Are We Focusing Too Much On Grades?  A New Study Provides Insight

Many parents struggle with finding the right balance in our expectations for our children.

We certainly want them to do well in school and have the best start possible in order to be independent, successful adults.

But sometimes, we focus on the wrong indicators of success, and it can backfire in regard to our kids’ achievements – or worse.

For most of us, it’s fairly easy to model and teach our values to our kids when they are young.  They understand the rules and our expectations and know we want what’s best for them.

But we often hit a speed bump – or even a roadblock – as they enter the pre-teen and teenage years.

They may be met by challenges and influences that they aren’t prepared for, so it’s important for us to continue to guide them on the right path and be supportive.

But when it comes to academic achievement, many parents focus on grades as the end-all, be-all.

It can be frustrating and embarrassing to us as parents when our kids are not performing well at school.  We may feel like we’ve failed in some way.

But while we may do everything we can to support and encourage improvement, they may interpret our concern for criticism.

A recent federal study conducted on more than 500 middle and high schoolers shows that our focus on academic progress may be sending our kids the wrong message.

Researchers asked what kids thought their parents valued as being successful.  They collected information on both grades and classroom behaviors.

When teens thought their parents valued grades over their behavior at school, it was shown to cause higher levels of stress in those students – and the knowledge that their parents may be disappointed in their grades did not improve their academic performance.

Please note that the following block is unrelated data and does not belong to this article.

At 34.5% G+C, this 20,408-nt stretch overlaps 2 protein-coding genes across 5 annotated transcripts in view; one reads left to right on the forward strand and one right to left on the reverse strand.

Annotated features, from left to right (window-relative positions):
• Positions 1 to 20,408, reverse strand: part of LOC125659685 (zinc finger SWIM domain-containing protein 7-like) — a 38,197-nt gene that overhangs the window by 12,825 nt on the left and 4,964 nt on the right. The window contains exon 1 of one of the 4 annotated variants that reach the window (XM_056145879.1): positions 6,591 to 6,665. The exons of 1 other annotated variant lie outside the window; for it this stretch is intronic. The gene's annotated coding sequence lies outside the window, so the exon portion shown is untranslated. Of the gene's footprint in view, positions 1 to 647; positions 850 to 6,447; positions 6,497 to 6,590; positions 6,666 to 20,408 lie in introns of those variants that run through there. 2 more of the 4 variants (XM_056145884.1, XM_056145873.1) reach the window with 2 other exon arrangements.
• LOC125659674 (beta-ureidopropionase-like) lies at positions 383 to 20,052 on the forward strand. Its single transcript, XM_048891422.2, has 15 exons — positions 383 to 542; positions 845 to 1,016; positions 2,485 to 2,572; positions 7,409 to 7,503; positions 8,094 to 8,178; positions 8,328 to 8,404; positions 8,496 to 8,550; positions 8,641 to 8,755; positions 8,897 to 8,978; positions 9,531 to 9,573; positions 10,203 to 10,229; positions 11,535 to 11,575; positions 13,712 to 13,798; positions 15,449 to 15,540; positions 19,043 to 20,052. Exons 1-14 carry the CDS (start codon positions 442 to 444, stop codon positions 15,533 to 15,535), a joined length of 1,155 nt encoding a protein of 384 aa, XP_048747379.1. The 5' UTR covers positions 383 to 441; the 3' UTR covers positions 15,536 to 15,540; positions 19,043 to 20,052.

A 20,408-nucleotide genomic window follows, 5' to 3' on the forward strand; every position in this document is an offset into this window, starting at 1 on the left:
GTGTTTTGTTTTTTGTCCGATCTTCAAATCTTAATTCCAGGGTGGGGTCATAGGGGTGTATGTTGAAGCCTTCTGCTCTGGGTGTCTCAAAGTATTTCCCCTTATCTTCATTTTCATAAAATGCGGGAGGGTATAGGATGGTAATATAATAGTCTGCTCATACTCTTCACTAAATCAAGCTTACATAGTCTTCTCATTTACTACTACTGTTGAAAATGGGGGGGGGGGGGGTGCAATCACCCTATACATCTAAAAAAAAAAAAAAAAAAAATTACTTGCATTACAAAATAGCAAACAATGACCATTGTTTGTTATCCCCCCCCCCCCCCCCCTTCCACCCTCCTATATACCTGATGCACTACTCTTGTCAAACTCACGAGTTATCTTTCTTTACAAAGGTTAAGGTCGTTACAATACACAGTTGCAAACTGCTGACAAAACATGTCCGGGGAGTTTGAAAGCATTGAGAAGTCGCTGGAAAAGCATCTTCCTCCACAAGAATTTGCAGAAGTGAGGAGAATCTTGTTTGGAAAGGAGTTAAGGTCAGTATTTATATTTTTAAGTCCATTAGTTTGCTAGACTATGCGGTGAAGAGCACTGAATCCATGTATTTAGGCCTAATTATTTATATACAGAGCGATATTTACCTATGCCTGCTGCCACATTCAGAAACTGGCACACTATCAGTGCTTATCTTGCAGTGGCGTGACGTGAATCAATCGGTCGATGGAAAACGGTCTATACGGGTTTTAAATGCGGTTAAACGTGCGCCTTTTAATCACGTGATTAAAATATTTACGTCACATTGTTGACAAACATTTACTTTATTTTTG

In fact, criticism by parents caused low self-esteem and declining academic performance.

On the other hand, kids who understood that their parents valued good behaviors – like kindness, cooperation, and good manners – at school more than their grade point averages had higher grades and self-esteem over time.

Also considered was the effect of parents encouraging their child to pursue studies that did not interest them because they thought them to be better indicators of potential future success – being a lawyer or accountant, for example, rather than an artist or musician.

The research showed that when a child is struggling academically, parents should look at all factors of their performance in – and out of – school.

Parental criticism of grades and a child’s interests were perceived by kids as not being valued, and could have serious emotional repercussions.   

A connection was made between high parental expectations in academics and lower social functioning.

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Parents who were highly critical of academic performance and highly achievement-oriented, in turn, saw the opposite desired performance in their kids.

Most parents pray that, in the end, our children are healthy, happy, and personally fulfilled in whatever they choose to do with their lives.

We may not realize that our preferences about their grades, interests, and eventual careers can hinder their independence and confidence – two characteristics essential to being a successful adult.

So the next time that report card comes home and your child’s grades are less than stellar, sit down and talk to them about what they’re really interested in, how they feel about school and their peers, and what their ultimate goals are.

Emphasize good character more than good grades, and offer help and support – with their input – on how you can help them succeed at what really matters to them.

While academics are important, all parents can agree that having a child with good self-esteem who is interested in learning for the joy of learning’s sake is the best reward of all.

What do you think about the link between over-emphasis on grades and lower self-esteem?  Leave us your thoughts.

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